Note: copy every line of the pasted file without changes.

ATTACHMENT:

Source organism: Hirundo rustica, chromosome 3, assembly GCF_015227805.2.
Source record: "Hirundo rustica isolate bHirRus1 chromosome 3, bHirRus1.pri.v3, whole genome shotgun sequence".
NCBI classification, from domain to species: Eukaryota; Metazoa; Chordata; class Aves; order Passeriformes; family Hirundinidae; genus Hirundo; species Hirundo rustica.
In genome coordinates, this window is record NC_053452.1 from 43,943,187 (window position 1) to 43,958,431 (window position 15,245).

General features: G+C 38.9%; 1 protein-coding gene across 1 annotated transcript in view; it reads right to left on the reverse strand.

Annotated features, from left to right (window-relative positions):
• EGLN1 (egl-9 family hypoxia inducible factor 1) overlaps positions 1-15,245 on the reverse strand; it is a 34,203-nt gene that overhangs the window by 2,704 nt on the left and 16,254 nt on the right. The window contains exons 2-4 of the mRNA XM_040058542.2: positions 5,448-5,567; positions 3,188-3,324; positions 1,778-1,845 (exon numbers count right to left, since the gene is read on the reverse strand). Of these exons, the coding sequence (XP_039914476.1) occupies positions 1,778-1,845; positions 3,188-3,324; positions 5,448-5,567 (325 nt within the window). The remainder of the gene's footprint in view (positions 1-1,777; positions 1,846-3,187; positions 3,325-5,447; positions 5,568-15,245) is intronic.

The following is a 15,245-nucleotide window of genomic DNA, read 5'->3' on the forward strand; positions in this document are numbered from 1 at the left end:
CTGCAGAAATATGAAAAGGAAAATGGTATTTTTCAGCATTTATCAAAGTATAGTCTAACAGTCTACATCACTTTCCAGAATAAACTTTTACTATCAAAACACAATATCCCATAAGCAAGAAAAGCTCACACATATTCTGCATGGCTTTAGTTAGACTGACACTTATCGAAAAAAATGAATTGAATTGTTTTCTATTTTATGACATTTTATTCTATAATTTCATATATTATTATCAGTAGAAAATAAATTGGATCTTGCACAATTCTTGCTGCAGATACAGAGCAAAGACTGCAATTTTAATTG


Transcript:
Source organism: Hirundo rustica, chromosome 3, assembly GCF_015227805.2.
Source record: "Hirundo rustica isolate bHirRus1 chromosome 3, bHirRus1.pri.v3, whole genome shotgun sequence".
NCBI classification, from domain to species: Eukaryota; Metazoa; Chordata; class Aves; order Passeriformes; family Hirundinidae; genus Hirundo; species Hirundo rustica.
In genome coordinates, this window is record NC_053452.1 from 43,943,187 (window position 1) to 43,958,431 (window position 15,245).

General features: G+C 38.9%; 1 protein-coding gene across 1 annotated transcript in view; it reads right to left on the reverse strand.

Annotated features, from left to right (window-relative positions):
• EGLN1 (egl-9 family hypoxia inducible factor 1) overlaps positions 1-15,245 on the reverse strand; it is a 34,203-nt gene that overhangs the window by 2,704 nt on the left and 16,254 nt on the right. The window contains exons 2-4 of the mRNA XM_040058542.2: positions 5,448-5,567; positions 3,188-3,324; positions 1,778-1,845 (exon numbers count right to left, since the gene is read on the reverse strand). Of these exons, the coding sequence (XP_039914476.1) occupies positions 1,778-1,845; positions 3,188-3,324; positions 5,448-5,567 (325 nt within the window). The remainder of the gene's footprint in view (positions 1-1,777; positions 1,846-3,187; positions 3,325-5,447; positions 5,568-15,245) is intronic.

The following is a 15,245-nucleotide window of genomic DNA, read 5'->3' on the forward strand; positions in this document are numbered from 1 at the left end:
CTGCAGAAATATGAAAAGGAAAATGGTATTTTTCAGCATTTATCAAAGTATAGTCTAACAGTCTACATCACTTTCCAGAATAAACTTTTACTATCAAAACACAATATCCCATAAGCAAGAAAAGCTCACACATATTCTGCATGGCTTTAGTTAGACTGACACTTATCGAAAAAAATGAATTGAATTGTTTTCTATTTTATGACATTTTATTCTATAATTTCATATATTATTATCAGTAGAAAATAAATTGGATCTTGCACAATTCTTGCTGCAGATACAGAGCAAAGACTGCAATTTTAATTG